Christoph HOFFMANN | Martina TROGNITZ, Austria | June 4, 2018 | 10 am

Invitation to the round table “Data Mountains – The Great, the Large and the Ugly”.

The proliferation of new technologies throughout the humanities has become a commonplace. Both the use of cutting edge hardware producing digitised representations of objects of all scales from small shards and tools to entire landscapes and areas, and the utilisation of innovative software for visualisation and analysis are virtually ubiquitous in research projects.

(© CC-BY Martina Trognitz)

With the increasing development velocity of said technologies it has however become difficult to adapt and develop the structures for management, archiving, and preservation of research data at an equal pace. Bearing in mind that in line with the FAIR principles, research results should both be sustainably preserved for future use and easily retrievable, we are confronted with a variety of technological challenges, some of which we’d like to outline:

  •  Data Integrity and Preservation of implicit Information
    During production and processing of data, a set of measures has to be taken to ensure integrity of data. This becomes important especially in remote working areas and/or limited technical infrastructures.
    For long term preservation ‘classical’ bitstream preservation of concrete files is a well established practice. But the conservation of the increasing amount of information implicitly encoded into filenames and directory structures confronts us with new problems. In order to properly ingest and preserve particular files within a repository, files are often accrued into collections according to types and sources. In many cases this leads to a loss of tactile information. The solution may be to embed practices enforcing preservable structures already at the time of production of data. Another way may be to extract and convert this information into explicit metadata. Which of these is feasible and in what scenarios and combinations? How can we ensure a minimum of information loss whilst still guaranteeing long term preservability of data?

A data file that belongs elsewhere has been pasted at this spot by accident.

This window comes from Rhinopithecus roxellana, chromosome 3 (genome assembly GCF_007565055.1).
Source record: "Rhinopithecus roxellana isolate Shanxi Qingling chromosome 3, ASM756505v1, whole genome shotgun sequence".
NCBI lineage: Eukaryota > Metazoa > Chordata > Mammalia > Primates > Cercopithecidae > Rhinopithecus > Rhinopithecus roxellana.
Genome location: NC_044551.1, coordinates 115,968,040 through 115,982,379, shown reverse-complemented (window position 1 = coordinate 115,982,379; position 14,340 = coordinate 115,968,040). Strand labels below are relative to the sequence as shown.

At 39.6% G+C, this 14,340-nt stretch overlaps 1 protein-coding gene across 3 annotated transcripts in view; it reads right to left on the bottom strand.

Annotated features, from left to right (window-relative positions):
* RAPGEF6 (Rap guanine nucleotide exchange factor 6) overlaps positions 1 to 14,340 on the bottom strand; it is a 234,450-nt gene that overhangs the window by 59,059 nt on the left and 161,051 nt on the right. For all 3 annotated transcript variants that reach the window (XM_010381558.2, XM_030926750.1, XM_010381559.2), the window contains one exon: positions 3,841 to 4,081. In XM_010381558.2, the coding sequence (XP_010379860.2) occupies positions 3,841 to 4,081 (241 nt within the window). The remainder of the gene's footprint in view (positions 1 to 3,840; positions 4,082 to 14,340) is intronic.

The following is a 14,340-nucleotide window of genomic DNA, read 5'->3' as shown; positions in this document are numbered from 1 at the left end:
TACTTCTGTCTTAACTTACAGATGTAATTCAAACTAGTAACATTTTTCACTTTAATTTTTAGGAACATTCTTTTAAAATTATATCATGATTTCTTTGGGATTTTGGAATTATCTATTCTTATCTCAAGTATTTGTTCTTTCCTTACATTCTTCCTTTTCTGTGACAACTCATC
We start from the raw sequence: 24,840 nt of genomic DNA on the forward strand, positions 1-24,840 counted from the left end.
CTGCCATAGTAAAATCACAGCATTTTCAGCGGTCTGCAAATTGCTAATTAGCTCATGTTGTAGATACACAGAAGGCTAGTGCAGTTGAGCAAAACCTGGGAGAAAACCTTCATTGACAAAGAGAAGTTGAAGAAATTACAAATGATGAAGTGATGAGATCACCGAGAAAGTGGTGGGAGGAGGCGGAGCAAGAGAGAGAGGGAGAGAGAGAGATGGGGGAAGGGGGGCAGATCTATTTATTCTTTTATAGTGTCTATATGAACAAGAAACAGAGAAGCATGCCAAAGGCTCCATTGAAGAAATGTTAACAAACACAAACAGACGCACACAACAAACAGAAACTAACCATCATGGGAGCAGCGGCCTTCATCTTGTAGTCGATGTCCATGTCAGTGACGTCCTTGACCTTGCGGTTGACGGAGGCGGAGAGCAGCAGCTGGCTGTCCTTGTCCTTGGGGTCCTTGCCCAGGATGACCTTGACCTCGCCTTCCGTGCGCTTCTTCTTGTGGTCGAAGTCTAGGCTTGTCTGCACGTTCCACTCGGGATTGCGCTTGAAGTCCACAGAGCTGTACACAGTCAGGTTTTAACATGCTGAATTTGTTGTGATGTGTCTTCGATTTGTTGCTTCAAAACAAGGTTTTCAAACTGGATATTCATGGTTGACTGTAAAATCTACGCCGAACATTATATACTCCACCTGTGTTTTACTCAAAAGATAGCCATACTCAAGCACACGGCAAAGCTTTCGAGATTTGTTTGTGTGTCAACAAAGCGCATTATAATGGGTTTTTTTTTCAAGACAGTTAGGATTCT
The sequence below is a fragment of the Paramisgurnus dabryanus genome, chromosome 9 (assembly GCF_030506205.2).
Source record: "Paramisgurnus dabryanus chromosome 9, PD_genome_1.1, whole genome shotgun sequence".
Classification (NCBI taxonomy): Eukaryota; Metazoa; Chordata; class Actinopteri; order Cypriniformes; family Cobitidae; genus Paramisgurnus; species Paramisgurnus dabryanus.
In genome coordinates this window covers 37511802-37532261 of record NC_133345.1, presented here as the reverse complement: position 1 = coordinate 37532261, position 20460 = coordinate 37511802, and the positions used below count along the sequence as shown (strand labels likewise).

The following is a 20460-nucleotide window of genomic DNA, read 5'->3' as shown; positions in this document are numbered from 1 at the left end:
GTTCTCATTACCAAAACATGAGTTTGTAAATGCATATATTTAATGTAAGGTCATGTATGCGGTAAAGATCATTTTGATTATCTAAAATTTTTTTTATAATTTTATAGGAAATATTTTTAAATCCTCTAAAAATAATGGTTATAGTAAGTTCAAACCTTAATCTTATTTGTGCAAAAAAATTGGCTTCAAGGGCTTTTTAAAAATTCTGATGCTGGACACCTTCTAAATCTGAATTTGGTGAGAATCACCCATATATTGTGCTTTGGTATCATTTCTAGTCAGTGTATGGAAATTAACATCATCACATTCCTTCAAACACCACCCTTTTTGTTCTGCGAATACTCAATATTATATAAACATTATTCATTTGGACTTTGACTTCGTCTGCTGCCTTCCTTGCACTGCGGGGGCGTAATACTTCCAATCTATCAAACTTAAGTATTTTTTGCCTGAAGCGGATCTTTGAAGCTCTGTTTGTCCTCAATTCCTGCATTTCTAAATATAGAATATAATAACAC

•  Compound Resources
    Connected to the previous point is an issue, which is not new, but arises on a whole new scale. Whilst bitstream preservation ensures the accurate reproduction of a file, the usability of many resources depends on multiple files being available in specific directory structures and bundles. Right now there are no specific rules and techniques for the long term preservation of these structures particularly within large, complex file systems that make manual analysis impossible. How can we ensure the integrity of such formats, especially with regard to an increasing pace of innovation of the software landscape?
  • Dissemination and Derivation
    Whilst bandwidth of most network connections and processing power has tremendously improved in the last decades, it has not kept up with the amounts of data produced in modern digitisation and research endeavours. In order for large resources to be sensibly retrievable and thus reusable, compression and derivation is a key issue. For basic (e.g. image) resources, conversion can be done on the fly. But larger resources, such as videos and 3D models or high quality scans, require derivatives to be rendered well in advance to be available within a reasonable timeframe. Should these derivatives be therefore part of the actual preservation set? Or should they be cached elsewhere? What are other options for dissemination of large files?

(© CC-BY Martina Trognitz)

We would like to discuss with participants about their experiences with projects producing and managing a massive amount of data, including best practices, lessons learned and what to avoid We also want to collect recommendations for data management and dissemination.

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